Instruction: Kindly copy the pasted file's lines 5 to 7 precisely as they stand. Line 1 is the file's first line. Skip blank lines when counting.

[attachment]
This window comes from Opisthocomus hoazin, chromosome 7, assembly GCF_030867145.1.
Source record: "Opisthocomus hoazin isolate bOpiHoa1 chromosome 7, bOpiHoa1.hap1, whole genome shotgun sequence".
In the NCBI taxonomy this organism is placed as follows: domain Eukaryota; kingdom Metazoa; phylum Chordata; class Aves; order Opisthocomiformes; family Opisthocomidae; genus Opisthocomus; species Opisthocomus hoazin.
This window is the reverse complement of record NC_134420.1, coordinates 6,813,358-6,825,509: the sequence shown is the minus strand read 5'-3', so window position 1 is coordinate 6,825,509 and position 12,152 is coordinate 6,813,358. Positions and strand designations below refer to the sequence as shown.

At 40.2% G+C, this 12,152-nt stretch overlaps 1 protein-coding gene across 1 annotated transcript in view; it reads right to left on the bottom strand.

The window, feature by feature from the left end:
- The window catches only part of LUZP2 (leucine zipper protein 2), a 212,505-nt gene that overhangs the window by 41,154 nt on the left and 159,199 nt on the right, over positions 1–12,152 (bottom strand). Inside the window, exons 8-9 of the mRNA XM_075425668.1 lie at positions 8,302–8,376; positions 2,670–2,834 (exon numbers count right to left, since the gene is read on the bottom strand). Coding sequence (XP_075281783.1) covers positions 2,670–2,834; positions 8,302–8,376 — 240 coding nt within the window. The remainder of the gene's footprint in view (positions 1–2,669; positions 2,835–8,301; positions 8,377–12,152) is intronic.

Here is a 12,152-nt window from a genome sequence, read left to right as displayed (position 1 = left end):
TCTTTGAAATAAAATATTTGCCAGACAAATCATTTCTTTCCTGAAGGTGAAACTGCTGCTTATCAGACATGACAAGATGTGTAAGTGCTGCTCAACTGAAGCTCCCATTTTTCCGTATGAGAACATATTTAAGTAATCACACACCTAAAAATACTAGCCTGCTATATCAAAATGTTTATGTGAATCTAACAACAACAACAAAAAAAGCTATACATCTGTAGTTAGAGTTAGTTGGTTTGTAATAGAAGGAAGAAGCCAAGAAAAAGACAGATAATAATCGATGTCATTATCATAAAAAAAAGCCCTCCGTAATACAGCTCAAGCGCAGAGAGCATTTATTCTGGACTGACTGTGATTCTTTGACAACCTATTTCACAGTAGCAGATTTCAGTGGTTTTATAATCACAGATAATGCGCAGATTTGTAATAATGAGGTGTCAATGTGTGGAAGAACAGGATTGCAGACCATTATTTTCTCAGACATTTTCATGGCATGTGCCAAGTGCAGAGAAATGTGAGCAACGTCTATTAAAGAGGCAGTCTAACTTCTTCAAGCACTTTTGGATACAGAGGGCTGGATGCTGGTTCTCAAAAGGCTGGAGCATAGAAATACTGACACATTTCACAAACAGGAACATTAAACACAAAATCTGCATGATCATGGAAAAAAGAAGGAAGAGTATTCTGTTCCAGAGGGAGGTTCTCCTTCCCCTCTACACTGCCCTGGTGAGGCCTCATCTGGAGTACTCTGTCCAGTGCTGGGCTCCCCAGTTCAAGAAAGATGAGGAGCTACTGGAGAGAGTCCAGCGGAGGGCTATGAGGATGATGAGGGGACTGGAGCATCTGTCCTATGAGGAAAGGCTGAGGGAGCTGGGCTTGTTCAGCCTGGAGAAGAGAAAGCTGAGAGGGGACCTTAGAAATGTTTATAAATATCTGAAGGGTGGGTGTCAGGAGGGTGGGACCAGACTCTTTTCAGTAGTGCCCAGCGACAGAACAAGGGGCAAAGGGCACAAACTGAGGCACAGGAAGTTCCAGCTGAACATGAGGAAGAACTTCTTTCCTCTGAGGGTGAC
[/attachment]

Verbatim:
At 40.2% G+C, this 12,152-nt stretch overlaps 1 protein-coding gene across 1 annotated transcript in view; it reads right to left on the bottom strand.

The window, feature by feature from the left end:
- The window catches only part of LUZP2 (leucine zipper protein 2), a 212,505-nt gene that overhangs the window by 41,154 nt on the left and 159,199 nt on the right, over positions 1–12,152 (bottom strand). Inside the window, exons 8-9 of the mRNA XM_075425668.1 lie at positions 8,302–8,376; positions 2,670–2,834 (exon numbers count right to left, since the gene is read on the bottom strand). Coding sequence (XP_075281783.1) covers positions 2,670–2,834; positions 8,302–8,376 — 240 coding nt within the window. The remainder of the gene's footprint in view (positions 1–2,669; positions 2,835–8,301; positions 8,377–12,152) is intronic.